Socialist Worker

Mark Dolan: Why we won it

Issue No. 1777

A Post Office disciplinary hearing last week found that Mark Dolan, treasurer of the CWU union branch in North/North West London, was innocent of the charges against him. A worker at the NDO office made a complaint against Mark after he had overheard a discussion about the World Trade Centre suicide attacks. Mark had said he was against the loss of life in New York, but that it was a result of US policies.

When Mark tried to settle the matter amicably, the same worker then made a further complaint. Top bosses then set out to get Mark as an example to every CWU activist. They moved him from his section, said they believed he was guilty of gross misconduct and ignored the usual procedures. Now management has been forced to back off. Socialist Worker talked to some of Mark's workmates about the victory:

'Everyone was really lifted when we heard that the investigation had found there was no case to answer against Mark. There should never been any charges. He was completely innocent of harassment. But we had no confidence that we'd get a fair hearing. The point of the charges was to get Mark sacked or moved to the arse end of nowhere. Two other CWU members, Mick and Tom Doherty, were both sacked by the Post Office in this area and, although they have won employment tribunals, they have not yet got their jobs back. There was a danger the same would happen with Mark. He could have been sacked and won an employment tribunal. That would have meant a big compensation cheque, but it would still have been a blow to the union. We can't be 100 percent sure precisely what management thinking was, but it was very important that people struck unofficially as soon as Mark was disciplined. There would definitely have been more strikes if they had sacked or moved him. Mark has a good base in his section.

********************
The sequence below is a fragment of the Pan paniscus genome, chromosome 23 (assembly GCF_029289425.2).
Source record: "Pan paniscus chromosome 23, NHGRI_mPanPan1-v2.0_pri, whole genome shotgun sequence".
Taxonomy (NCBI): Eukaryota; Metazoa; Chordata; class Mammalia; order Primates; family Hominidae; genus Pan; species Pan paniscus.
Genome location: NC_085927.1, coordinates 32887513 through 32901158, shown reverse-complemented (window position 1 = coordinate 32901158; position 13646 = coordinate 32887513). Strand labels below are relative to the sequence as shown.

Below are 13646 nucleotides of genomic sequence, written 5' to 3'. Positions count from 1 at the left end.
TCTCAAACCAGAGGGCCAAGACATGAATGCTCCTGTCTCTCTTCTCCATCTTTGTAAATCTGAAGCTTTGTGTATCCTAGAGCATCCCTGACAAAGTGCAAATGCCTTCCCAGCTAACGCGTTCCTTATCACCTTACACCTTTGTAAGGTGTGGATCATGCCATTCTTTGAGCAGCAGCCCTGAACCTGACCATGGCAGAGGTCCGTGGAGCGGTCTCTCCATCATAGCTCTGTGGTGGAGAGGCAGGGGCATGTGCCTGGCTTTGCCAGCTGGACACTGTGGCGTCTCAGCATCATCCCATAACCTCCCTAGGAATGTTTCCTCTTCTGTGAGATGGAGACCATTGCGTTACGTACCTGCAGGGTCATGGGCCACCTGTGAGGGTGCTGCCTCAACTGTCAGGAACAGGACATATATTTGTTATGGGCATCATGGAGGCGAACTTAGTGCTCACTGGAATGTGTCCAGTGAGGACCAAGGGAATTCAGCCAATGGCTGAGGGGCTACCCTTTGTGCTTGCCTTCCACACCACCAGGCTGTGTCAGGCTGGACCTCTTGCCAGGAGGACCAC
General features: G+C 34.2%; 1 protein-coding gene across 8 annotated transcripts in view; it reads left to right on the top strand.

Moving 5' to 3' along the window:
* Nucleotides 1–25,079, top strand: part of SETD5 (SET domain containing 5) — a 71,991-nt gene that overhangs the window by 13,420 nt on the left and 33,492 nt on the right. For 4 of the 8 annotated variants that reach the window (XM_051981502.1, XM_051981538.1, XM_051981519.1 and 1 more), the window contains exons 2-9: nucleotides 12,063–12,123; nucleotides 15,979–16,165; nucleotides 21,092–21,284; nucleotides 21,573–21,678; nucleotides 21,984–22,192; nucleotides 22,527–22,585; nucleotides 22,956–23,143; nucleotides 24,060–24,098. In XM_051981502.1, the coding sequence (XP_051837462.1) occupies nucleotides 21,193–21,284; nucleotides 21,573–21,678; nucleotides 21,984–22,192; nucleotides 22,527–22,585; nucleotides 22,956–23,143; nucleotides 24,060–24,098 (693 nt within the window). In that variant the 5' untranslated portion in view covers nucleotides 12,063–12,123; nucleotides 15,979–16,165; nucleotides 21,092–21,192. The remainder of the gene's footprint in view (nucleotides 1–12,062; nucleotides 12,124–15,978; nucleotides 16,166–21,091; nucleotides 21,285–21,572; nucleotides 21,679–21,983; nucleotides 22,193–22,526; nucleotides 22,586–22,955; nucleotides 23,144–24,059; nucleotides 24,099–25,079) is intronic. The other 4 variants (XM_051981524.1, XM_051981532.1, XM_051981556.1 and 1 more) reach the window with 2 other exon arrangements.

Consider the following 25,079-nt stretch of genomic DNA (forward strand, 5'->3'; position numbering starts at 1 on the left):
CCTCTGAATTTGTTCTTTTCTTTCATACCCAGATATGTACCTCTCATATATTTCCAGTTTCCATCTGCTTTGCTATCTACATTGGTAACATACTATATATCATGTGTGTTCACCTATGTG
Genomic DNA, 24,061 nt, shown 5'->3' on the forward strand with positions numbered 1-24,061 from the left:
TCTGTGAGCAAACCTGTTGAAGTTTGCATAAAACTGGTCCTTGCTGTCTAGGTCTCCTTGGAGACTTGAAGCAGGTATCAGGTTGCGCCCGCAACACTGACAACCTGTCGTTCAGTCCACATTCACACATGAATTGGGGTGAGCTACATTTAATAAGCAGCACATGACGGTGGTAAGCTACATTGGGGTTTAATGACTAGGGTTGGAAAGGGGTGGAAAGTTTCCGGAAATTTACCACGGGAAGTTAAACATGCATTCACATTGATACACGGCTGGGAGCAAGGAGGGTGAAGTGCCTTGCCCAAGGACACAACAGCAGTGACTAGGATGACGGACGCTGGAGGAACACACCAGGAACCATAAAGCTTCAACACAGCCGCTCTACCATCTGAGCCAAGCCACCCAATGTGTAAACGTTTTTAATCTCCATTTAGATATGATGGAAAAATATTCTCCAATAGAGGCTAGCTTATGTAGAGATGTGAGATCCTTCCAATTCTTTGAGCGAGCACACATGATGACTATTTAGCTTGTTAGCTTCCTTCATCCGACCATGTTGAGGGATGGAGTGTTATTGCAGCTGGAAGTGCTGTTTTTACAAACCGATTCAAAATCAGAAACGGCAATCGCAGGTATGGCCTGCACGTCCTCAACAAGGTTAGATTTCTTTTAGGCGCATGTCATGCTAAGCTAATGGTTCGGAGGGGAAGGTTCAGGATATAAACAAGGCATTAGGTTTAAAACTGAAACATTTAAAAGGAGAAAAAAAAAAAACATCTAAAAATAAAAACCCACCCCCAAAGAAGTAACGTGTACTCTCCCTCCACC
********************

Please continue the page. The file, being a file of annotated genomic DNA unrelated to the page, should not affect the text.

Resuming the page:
'Management know the score. They knew the union would get a good response from across London for a campaign in support of Mark. So for them the calculation is whether they are up for a London-wide strike with a really dodgy case, with no real evidence against Mark. That sort of pressure splits managers and sometimes makes them think again. Not everyone at NDO is against the war, not by a long way. But during the strike for Mark we argued that it was a case of free speech and that workers should sort out internal disputes, not managers. This was very effective. NDO has seen a number of setbacks over the past year. Managers might have felt they had the upper hand. Now they know different. We all feel stronger, and we want to carry that mood forward into future campaigns.'


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